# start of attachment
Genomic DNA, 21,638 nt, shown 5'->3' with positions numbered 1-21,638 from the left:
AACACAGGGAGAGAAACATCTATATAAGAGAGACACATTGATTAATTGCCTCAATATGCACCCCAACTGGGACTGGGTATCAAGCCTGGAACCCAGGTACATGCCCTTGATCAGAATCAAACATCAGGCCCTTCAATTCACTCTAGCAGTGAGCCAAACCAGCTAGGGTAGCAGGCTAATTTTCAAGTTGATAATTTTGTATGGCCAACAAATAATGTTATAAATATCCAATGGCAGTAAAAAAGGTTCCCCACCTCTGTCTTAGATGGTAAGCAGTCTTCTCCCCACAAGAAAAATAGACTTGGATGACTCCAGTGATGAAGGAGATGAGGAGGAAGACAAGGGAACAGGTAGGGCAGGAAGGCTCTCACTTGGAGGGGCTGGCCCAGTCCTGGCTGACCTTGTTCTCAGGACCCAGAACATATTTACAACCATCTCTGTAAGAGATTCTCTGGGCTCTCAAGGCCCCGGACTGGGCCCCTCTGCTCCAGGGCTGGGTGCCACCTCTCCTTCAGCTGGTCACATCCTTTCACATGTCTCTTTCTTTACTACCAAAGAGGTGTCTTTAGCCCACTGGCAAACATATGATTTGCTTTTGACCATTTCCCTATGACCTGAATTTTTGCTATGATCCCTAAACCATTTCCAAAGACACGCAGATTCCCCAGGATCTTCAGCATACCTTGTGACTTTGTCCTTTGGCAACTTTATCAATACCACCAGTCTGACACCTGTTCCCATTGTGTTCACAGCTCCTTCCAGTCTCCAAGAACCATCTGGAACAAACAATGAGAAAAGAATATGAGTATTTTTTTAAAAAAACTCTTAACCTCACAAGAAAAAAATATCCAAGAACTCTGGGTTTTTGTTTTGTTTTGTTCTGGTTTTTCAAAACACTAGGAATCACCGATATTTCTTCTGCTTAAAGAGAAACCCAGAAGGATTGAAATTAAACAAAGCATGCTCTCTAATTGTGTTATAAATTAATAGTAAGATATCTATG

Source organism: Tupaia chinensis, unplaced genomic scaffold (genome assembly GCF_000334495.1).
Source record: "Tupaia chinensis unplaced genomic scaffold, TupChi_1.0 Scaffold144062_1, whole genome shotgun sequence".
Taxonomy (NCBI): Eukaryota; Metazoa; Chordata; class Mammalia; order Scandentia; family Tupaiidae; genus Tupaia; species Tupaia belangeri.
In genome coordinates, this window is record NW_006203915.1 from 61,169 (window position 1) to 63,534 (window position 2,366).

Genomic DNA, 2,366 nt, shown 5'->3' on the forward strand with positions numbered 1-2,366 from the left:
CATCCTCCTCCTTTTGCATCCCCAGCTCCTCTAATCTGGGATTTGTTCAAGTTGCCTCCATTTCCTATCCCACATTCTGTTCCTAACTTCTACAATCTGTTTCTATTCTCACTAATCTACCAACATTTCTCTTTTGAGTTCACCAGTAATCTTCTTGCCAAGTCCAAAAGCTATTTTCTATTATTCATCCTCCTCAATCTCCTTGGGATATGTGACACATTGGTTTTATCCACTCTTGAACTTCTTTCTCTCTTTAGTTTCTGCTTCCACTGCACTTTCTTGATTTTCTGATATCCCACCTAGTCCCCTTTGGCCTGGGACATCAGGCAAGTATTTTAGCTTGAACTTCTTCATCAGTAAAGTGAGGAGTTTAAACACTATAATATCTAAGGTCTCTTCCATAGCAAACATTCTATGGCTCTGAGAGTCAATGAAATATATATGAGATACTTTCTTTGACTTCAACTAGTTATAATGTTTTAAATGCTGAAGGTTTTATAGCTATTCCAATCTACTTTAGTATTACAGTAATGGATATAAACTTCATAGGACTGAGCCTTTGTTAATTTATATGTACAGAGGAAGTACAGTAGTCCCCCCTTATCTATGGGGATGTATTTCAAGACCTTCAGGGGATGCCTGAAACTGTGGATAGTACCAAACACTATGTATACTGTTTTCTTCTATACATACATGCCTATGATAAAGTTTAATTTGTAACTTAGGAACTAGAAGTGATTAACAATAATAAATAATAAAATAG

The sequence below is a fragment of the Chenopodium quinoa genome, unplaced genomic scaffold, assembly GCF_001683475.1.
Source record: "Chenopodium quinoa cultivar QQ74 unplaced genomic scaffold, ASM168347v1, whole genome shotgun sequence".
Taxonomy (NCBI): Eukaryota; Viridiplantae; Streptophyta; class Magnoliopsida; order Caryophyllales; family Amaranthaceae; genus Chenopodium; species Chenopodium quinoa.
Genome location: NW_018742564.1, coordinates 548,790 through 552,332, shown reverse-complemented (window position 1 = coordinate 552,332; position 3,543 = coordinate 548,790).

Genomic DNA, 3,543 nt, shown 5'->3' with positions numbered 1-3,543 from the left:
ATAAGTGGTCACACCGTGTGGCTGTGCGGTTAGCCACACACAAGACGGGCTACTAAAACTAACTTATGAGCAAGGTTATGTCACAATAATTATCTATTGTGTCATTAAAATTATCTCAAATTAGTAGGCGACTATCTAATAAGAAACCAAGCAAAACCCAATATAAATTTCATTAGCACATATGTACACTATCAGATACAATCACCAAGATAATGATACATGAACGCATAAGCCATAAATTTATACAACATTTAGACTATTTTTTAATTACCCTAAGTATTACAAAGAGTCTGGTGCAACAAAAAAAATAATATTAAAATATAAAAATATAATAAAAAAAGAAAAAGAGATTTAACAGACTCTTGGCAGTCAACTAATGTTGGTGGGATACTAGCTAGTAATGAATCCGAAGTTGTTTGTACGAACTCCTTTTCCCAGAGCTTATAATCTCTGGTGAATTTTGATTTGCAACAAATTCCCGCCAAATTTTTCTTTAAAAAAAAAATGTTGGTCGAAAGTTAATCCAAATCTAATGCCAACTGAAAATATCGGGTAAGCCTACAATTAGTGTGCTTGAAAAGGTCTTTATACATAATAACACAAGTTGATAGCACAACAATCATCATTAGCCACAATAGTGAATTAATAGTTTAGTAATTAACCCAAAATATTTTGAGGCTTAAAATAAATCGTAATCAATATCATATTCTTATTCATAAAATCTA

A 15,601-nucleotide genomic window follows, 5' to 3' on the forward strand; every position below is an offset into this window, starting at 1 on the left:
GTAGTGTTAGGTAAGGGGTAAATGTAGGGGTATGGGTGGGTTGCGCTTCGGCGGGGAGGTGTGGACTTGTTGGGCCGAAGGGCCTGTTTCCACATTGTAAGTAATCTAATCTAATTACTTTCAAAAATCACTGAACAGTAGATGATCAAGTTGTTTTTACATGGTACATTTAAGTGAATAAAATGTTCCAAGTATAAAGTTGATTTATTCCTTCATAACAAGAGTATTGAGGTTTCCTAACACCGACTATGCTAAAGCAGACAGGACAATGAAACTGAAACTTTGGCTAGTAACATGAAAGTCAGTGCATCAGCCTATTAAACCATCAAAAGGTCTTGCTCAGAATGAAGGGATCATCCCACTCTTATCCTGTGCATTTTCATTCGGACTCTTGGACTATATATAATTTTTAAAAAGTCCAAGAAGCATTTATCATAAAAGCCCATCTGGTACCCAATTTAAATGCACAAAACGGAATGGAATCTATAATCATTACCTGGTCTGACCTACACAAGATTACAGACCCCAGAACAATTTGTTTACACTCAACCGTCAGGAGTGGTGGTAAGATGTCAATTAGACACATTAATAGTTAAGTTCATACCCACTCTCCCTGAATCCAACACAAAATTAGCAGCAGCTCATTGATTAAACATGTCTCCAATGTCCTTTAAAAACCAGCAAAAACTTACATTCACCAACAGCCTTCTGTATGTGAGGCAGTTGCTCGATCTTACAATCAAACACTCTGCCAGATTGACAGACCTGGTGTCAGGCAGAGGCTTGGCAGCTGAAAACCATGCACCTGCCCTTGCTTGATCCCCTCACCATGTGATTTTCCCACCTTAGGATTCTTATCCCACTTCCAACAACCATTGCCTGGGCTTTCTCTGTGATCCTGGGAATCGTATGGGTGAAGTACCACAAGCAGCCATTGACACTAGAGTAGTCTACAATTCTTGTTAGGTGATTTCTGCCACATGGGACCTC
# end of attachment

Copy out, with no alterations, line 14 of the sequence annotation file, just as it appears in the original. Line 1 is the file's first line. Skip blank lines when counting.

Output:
ATAAGTGGTCACACCGTGTGGCTGTGCGGTTAGCCACACACAAGACGGGCTACTAAAACTAACTTATGAGCAAGGTTATGTCACAATAATTATCTATTGTGTCATTAAAATTATCTCAAATTAGTAGGCGACTATCTAATAAGAAACCAAGCAAAACCCAATATAAATTTCATTAGCACATATGTACACTATCAGATACAATCACCAAGATAATGATACATGAACGCATAAGCCATAAATTTATACAACATTTAGACTATTTTTTAATTACCCTAAGTATTACAAAGAGTCTGGTGCAACAAAAAAAATAATATTAAAATATAAAAATATAATAAAAAAAGAAAAAGAGATTTAACAGACTCTTGGCAGTCAACTAATGTTGGTGGGATACTAGCTAGTAATGAATCCGAAGTTGTTTGTACGAACTCCTTTTCCCAGAGCTTATAATCTCTGGTGAATTTTGATTTGCAACAAATTCCCGCCAAATTTTTCTTTAAAAAAAAAATGTTGGTCGAAAGTTAATCCAAATCTAATGCCAACTGAAAATATCGGGTAAGCCTACAATTAGTGTGCTTGAAAAGGTCTTTATACATAATAACACAAGTTGATAGCACAACAATCATCATTAGCCACAATAGTGAATTAATAGTTTAGTAATTAACCCAAAATATTTTGAGGCTTAAAATAAATCGTAATCAATATCATATTCTTATTCATAAAATCTA